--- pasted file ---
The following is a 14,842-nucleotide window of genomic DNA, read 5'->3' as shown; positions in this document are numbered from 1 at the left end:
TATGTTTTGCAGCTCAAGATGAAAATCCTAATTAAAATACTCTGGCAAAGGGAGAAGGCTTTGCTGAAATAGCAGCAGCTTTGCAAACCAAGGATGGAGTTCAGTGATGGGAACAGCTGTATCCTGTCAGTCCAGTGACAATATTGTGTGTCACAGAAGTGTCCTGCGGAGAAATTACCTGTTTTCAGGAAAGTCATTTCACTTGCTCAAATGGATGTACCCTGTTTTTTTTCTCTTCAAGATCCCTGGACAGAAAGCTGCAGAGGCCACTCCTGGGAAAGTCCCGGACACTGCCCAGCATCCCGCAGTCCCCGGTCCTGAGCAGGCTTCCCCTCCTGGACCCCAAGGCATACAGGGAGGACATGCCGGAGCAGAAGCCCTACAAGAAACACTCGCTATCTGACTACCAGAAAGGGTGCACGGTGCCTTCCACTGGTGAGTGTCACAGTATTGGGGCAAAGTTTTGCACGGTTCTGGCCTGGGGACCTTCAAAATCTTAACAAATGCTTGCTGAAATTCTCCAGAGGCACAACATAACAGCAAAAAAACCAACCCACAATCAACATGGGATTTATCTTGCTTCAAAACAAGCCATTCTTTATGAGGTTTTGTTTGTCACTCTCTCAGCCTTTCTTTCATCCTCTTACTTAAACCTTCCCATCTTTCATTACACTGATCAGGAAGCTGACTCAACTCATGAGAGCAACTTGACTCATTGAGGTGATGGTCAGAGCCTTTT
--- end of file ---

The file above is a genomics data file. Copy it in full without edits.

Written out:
The following is a 14,842-nucleotide window of genomic DNA, read 5'->3' as shown; positions in this document are numbered from 1 at the left end:
TATGTTTTGCAGCTCAAGATGAAAATCCTAATTAAAATACTCTGGCAAAGGGAGAAGGCTTTGCTGAAATAGCAGCAGCTTTGCAAACCAAGGATGGAGTTCAGTGATGGGAACAGCTGTATCCTGTCAGTCCAGTGACAATATTGTGTGTCACAGAAGTGTCCTGCGGAGAAATTACCTGTTTTCAGGAAAGTCATTTCACTTGCTCAAATGGATGTACCCTGTTTTTTTTCTCTTCAAGATCCCTGGACAGAAAGCTGCAGAGGCCACTCCTGGGAAAGTCCCGGACACTGCCCAGCATCCCGCAGTCCCCGGTCCTGAGCAGGCTTCCCCTCCTGGACCCCAAGGCATACAGGGAGGACATGCCGGAGCAGAAGCCCTACAAGAAACACTCGCTATCTGACTACCAGAAAGGGTGCACGGTGCCTTCCACTGGTGAGTGTCACAGTATTGGGGCAAAGTTTTGCACGGTTCTGGCCTGGGGACCTTCAAAATCTTAACAAATGCTTGCTGAAATTCTCCAGAGGCACAACATAACAGCAAAAAAACCAACCCACAATCAACATGGGATTTATCTTGCTTCAAAACAAGCCATTCTTTATGAGGTTTTGTTTGTCACTCTCTCAGCCTTTCTTTCATCCTCTTACTTAAACCTTCCCATCTTTCATTACACTGATCAGGAAGCTGACTCAACTCATGAGAGCAACTTGACTCATTGAGGTGATGGTCAGAGCCTTTT